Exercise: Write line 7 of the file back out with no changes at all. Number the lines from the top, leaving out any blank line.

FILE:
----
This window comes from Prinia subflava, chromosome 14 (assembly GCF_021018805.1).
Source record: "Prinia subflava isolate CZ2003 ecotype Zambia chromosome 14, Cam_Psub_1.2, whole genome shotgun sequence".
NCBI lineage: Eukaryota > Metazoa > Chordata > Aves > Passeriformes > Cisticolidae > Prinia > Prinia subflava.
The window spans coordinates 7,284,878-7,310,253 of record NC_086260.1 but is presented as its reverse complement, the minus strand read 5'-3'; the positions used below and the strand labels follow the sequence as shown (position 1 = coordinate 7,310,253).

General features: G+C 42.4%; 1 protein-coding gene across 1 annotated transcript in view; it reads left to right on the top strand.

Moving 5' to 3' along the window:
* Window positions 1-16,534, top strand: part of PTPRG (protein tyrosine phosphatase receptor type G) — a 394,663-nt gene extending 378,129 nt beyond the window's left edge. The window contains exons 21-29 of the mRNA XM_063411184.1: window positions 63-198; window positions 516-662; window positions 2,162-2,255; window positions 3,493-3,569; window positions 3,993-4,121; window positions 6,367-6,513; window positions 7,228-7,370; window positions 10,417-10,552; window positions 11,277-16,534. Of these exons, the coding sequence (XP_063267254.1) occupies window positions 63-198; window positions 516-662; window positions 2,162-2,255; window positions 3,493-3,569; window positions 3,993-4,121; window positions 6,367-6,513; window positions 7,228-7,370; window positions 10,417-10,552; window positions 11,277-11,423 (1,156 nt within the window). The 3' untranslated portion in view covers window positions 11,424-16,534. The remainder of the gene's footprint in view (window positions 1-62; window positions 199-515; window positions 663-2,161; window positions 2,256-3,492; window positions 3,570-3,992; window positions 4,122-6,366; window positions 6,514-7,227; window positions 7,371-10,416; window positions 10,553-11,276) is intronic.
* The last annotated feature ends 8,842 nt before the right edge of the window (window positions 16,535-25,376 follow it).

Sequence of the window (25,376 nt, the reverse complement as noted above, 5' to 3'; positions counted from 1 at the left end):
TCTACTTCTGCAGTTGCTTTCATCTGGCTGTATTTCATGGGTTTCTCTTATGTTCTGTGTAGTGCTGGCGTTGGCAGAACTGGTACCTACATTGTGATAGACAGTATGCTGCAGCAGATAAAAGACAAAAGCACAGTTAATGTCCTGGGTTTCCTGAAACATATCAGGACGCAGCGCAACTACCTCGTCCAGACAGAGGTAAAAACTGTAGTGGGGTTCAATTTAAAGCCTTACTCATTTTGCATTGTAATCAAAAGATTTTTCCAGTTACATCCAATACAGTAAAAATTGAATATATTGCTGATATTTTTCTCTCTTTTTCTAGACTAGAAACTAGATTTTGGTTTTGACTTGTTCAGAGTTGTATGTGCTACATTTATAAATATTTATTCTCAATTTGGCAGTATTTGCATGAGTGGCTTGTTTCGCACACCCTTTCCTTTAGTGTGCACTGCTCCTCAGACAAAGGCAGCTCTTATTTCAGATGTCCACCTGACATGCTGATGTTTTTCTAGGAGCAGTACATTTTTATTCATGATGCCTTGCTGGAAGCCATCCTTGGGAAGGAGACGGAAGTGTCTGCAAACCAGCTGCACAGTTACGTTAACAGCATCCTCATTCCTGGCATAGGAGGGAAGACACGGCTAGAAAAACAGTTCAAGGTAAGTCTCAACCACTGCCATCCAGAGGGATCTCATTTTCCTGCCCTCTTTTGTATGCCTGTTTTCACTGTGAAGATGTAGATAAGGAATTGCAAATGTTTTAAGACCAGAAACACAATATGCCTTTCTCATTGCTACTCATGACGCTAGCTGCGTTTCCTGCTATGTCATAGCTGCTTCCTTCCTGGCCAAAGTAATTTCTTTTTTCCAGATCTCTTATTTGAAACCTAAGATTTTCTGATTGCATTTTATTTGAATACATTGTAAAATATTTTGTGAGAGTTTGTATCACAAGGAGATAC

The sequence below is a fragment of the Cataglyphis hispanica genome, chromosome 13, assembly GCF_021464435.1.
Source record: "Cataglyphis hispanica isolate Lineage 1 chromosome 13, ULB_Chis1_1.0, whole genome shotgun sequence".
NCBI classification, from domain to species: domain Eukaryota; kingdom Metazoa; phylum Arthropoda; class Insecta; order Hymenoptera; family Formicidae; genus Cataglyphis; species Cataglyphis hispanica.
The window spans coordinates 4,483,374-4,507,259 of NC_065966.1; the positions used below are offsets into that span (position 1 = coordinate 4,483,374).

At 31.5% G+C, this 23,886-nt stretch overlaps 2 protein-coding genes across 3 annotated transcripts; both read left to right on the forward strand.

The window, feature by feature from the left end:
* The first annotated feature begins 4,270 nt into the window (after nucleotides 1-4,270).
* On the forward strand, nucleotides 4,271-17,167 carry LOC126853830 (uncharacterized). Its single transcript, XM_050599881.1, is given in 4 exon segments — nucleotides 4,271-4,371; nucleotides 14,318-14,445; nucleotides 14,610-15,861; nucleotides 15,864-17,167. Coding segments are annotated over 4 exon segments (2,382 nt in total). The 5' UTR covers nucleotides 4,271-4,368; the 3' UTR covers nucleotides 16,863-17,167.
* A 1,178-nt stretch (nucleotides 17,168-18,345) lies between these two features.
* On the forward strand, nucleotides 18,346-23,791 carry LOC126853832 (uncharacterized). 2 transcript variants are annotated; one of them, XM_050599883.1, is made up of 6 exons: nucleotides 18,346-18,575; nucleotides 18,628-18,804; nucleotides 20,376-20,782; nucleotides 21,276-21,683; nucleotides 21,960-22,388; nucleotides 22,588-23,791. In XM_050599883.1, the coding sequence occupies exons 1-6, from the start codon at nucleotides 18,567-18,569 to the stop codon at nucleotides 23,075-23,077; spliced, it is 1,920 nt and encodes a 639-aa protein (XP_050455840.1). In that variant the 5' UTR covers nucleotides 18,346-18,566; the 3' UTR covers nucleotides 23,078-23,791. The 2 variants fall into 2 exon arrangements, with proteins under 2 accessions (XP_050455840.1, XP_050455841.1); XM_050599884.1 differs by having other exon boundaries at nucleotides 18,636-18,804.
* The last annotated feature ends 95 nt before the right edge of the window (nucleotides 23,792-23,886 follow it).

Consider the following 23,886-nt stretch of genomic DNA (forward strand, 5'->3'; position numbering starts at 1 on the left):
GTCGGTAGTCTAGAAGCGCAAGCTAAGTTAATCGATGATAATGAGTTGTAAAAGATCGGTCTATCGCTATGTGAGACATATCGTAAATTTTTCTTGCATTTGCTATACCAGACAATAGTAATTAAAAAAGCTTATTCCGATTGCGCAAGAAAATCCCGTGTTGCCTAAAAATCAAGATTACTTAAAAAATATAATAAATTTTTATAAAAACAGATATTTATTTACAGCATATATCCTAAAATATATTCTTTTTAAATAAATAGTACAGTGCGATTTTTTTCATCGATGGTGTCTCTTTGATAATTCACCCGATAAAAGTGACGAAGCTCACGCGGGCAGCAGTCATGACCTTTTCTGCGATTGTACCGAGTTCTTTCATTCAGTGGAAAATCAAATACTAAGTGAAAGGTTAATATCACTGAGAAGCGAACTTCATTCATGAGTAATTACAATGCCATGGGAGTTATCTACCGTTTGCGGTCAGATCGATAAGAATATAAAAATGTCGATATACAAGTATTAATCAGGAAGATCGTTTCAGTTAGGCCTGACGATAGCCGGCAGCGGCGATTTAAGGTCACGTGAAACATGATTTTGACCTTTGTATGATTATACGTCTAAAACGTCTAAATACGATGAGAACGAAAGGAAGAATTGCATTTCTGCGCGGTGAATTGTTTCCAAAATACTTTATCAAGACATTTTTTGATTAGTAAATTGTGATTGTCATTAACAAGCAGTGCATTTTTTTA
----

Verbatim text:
* Window positions 1-16,534, top strand: part of PTPRG (protein tyrosine phosphatase receptor type G) — a 394,663-nt gene extending 378,129 nt beyond the window's left edge. The window contains exons 21-29 of the mRNA XM_063411184.1: window positions 63-198; window positions 516-662; window positions 2,162-2,255; window positions 3,493-3,569; window positions 3,993-4,121; window positions 6,367-6,513; window positions 7,228-7,370; window positions 10,417-10,552; window positions 11,277-16,534. Of these exons, the coding sequence (XP_063267254.1) occupies window positions 63-198; window positions 516-662; window positions 2,162-2,255; window positions 3,493-3,569; window positions 3,993-4,121; window positions 6,367-6,513; window positions 7,228-7,370; window positions 10,417-10,552; window positions 11,277-11,423 (1,156 nt within the window). The 3' untranslated portion in view covers window positions 11,424-16,534. The remainder of the gene's footprint in view (window positions 1-62; window positions 199-515; window positions 663-2,161; window positions 2,256-3,492; window positions 3,570-3,992; window positions 4,122-6,366; window positions 6,514-7,227; window positions 7,371-10,416; window positions 10,553-11,276) is intronic.